An on-line Panoramic Virtual Tour

Ephesus is the best preserved classical city of the Eastern Mediterranean, and among the best places in the world enabling one to genuinely 'soak in' the atmosphere of Roman times.

Map of Ephesus

Take a virtual visit to this extraordinary ancient city


DOWNLOAD a fantastic interactive application of the Ephesus guide: TURKEY ROCKS.  
Compatible with iPhone, iPod touch and iPad. Requires iPhone OS 3.0 or later.

If you start your tour from the lower entrance of the archaeological site of Ephesus you will first pass through a beautiful road flanked by rows of centenary eucalyptus trees... enjoy this part of your trip  because it may be the only shaded part of your visit.  

Soon you'll find yourself on the Marble Sacred Street connecting the Great Theater with the Library of Celsus, the Facade of which has been fully restored. To the right of the Library is the Commercial Agora, connected to the Library Square by the Gate of Augustus From the Library heading East is the Curetes Street, also paved entirely with marble so remember not to wear slippery shoes. 

Along the Curetes Street you'll notice that it had beautiful side walks for pedestrians paved with mosaics. On the right hand side there are narrow little streets heading to private hill houses, now excavated and partially restored. On the left side of the Street there were official monuments (i.e. Temple of Hadrian), fountains and some other interesting buildings like the baths, the brothel and the public toilets. To reach them you'll have to take a small picturesque street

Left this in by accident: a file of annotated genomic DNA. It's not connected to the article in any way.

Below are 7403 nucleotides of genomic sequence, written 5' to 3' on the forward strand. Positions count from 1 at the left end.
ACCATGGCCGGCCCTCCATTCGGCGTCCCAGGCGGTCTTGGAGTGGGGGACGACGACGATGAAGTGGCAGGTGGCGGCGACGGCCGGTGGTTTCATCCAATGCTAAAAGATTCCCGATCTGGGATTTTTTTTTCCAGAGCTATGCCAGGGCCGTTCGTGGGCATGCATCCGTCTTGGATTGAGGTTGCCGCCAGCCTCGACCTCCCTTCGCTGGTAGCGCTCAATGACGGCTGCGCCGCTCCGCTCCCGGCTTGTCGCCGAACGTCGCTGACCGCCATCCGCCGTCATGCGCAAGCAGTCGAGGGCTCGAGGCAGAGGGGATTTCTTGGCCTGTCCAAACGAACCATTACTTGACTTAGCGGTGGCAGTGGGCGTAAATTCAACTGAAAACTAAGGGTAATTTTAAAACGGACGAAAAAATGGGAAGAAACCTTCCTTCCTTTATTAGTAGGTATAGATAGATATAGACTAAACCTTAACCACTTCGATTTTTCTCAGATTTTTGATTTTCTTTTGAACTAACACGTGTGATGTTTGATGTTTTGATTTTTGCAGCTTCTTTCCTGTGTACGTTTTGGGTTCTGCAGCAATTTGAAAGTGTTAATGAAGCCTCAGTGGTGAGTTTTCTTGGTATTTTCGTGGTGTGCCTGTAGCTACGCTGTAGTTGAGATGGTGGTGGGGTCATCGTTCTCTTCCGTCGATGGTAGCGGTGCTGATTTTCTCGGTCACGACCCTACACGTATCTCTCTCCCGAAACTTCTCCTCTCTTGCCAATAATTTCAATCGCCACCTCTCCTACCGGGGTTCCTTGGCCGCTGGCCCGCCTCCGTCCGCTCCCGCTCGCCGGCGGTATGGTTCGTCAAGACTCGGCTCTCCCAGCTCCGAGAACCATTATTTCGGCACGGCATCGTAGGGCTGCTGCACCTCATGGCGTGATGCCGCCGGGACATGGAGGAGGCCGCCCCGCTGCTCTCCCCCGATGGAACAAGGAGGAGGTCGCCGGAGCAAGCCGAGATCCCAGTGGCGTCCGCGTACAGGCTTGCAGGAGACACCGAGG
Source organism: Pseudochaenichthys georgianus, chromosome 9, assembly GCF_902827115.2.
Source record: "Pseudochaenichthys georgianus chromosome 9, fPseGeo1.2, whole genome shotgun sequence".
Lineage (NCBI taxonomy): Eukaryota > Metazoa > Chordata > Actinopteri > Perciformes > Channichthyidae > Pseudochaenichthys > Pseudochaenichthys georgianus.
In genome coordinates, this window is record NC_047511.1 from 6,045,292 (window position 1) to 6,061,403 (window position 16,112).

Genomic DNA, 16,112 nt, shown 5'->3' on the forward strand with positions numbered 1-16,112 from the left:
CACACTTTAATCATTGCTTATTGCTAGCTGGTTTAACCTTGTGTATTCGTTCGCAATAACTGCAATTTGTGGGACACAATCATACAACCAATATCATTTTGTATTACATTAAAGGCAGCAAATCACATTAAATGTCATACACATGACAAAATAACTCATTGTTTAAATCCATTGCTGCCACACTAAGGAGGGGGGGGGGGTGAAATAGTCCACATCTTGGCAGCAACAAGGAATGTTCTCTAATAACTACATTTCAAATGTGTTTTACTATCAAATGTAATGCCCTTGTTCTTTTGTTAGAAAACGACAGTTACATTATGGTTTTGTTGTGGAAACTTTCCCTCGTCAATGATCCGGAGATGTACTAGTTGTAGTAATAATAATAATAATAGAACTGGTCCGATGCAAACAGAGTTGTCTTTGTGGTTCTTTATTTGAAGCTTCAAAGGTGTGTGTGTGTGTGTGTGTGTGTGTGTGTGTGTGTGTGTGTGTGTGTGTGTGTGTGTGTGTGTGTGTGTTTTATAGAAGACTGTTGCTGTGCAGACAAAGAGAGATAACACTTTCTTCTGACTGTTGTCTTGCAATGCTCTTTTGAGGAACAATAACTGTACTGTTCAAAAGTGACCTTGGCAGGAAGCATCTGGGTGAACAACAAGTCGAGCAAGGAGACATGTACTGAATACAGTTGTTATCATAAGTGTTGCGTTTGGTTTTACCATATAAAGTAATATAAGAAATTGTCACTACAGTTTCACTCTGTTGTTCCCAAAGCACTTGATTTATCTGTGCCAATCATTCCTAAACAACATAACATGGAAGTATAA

Continuing up the Curetes Street you will reach, almost on the top, the Domitian Square on the right, Continuing further East  you'll find yourself in the State Agora which is a large rectangular esplanade, comparable of what we'll call a city square. During ancient times  the square would have been full of life, little shops and people everywhere. Around the State Agora were the most important buildings of the city: the city hall, fountains, temples, baths, and the place that you'll be inevitably heading towards, the Odeon

Photographs Berta Lledo and Tufan Turanli